One of the most grown-up review sites around

52,000 reviews
and more.. and still writing ...

Search MusicWeb Here



International mailing

  Founder: Len Mullenger             Editor in Chief: John Quinn               Contact Seen and Heard here  

Some items
to consider

Yes we are selling
Acte Prealable again!
£11 post-free

we also sell Skarbo

and Oboe Classics


100th birthday of Mieczyslaw Weinberg on December 8, 2019.
Renate Eggbrecht has recorded all 3 violin Sonatas

Book 1 Book 2 Book3
Mota The Triptych: -Website

WYASTONE releases

The Birth of Rhapsody in Blue
A superlative recreation

such a success

An outstanding performance

make acquaintance without delay

Violin Concerto
This is an impressive disc

Strong advocacy
for a British composer

Piano Music - Martin Jones
agreeably crafted

Piano Music 5CDs

Consistently fine

Rare and interesting repertoire

An excellent introduction

A Celebration on Record

An issue of importance

A splendid disc

both enlightening and rewarding
additional review



Johann Sebastian BACH (1685-1750)
Six Suites for Solo Cello
No. 1 in G major, BWV 1007 [20:38]
No. 2 in D minor, BWV 1008 [23:26]
No. 3 in C major, BWV 1009 [26:08]
No. 4 in E flat major, BWV 1010 [27:12]
No. 5 in C minor, BWV 1011 [ 30:13]
No. 6 in D major, BWV 1012 [36:07]
Jean de Spengler (cello)
rec. live, March-May 2018, Chapel of the Château de Lunéville
FORGOTTEN RECORDS FR1575/7 [3 CDs: 163:52]

This excellently presented set contains a booklet interview between cellist Jean de Spengler and Alexis Galpérine, the set’s artistic supervisor, in which they discuss the Cello Suites at length. Spengler’s teacher was André Lévy who recorded the suites in 1962 at the age of 67 and he also studied them with Andre Navarra, whose 1977 recordings I reviewed. He confronts with directness and honesty the dilemmas posed by historically informed performances – some of which he adopted in previous encounters with the suites – and by his ultimate resolution to perform them in what I suppose one could term the traditional manner. He nevertheless considers his experiments with HIP to have been an invaluable stepping stone.

The suites were recorded two-by-two in front of an audience – hardly at all audible – followed by patching sessions. This gives a sense of focus to the performances. What is also evident is the expansive nature of the readings, causing there to be three discs, an unprecedented state of affairs in my experience. It’s clear that he is far from Lévy’s own conception., much less Navarra’s in respect of the music’s dynamism. Very rightly, de Spengler, now that he is 60 and a long-established orchestral principal and chamber player, is very much on his own personal journey.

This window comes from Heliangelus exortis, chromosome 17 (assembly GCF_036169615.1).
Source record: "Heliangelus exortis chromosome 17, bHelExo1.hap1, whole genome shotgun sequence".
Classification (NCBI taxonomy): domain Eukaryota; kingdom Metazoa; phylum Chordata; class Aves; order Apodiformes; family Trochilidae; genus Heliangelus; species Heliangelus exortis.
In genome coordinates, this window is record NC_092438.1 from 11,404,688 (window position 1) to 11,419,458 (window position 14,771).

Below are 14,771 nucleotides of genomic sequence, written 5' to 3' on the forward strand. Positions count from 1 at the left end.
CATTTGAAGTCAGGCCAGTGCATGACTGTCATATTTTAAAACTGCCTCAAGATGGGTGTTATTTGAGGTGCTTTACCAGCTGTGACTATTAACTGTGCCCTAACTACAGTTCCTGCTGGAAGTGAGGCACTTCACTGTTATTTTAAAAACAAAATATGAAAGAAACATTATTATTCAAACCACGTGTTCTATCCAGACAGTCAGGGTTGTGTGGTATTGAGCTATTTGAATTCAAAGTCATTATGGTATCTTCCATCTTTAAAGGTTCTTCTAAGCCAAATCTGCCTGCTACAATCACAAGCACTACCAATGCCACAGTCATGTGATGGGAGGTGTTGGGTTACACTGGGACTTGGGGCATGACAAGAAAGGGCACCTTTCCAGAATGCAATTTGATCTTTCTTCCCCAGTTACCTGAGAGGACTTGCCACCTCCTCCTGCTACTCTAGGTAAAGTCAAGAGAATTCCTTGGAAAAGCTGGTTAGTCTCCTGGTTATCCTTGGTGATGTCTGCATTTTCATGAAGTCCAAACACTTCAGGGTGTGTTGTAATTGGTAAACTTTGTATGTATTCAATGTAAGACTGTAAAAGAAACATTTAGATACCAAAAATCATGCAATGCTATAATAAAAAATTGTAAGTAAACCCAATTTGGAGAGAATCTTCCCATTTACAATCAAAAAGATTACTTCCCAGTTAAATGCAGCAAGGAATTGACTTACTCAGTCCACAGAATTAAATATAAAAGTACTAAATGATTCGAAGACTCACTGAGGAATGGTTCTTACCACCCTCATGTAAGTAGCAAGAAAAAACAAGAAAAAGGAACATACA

His care for the music is clear from every bar, as is his characterisation of the various movements. This is particularly clear from the Preludes and Sarabandes; the former invariably highly reflective and laden and the latter subject to tonal and timbral differentiation. It’s noticeable that the Sarabandes in particular transmit a very evocative sense of introspection, through variations in colour and weight. For de Spengler the suites seem to become narrative super-structures, none susceptible to the kind of dance imperatives that cellists now find de rigeur. In fact, the music’s density, the fact that phrases taper and sometimes stop, that lines are often rigorously broken up, seems to suggest that de Spengler views the music horizontally and not vertically.

The problematic sixth sonata is subject to what is surely the slowest performance on disc at 36-minutes – and indeed each of the other suites is slower than almost every other performance I’ve come across. Normally tempo in itself is not necessarily a concern, especially when the results are, as here, consistently applied. But what the listener cannot escape is a micro-focus so absorbed that fluidity is sometimes drained away.

The recorded sound in the beautiful and acoustically impressive Chapel of the Château de Lunéville is splendid. So too, as noted, is the colourful and interesting booklet note. De Spengler’s performances are highly personal and personalised. The effect, to me, is one of a musician communing with the music - but communing also with himself – and threading through its fabric with deliberation.

Jonathan Woolf

Previous review: Stephen Greenbank

We are currently offering in excess of 52,000 reviews

Advertising on

Donate and keep us afloat


New Releases

Naxos Classical

Nimbus Podcast

Obtain 10% discount

Special offer 50% off
15CDs £83 incl. postage

a vibrant slice of life

stylistically assured

About Every Hill and Valley
Swedish Songs

Hallberg and Dente
interesting and most welcome

An inspired partnership
additional review

A valuable document

Musicweb sells the following labels

Altus 10% off
Atoll 10% off
CRD 10% off
Hallé 10% off
Lyrita 10% off
Nimbus 10% off
Nimbus Alliance
Prima voce 10% off
Red Priest 10% off
Retrospective 10% off
Saydisc 10% off
Sterling 10% off

Follow us on Twitter

Subscribe to our free weekly review listing

Sample: See what you will get

Editorial Board
MusicWeb International
Founding Editor
Rob Barnett
Editor in Chief
John Quinn
Seen & Heard
Editor Emeritus
   Bill Kenny
MusicWeb Webmaster
   David Barker
Jonathan Woolf
MusicWeb Founder
   Len Mullenger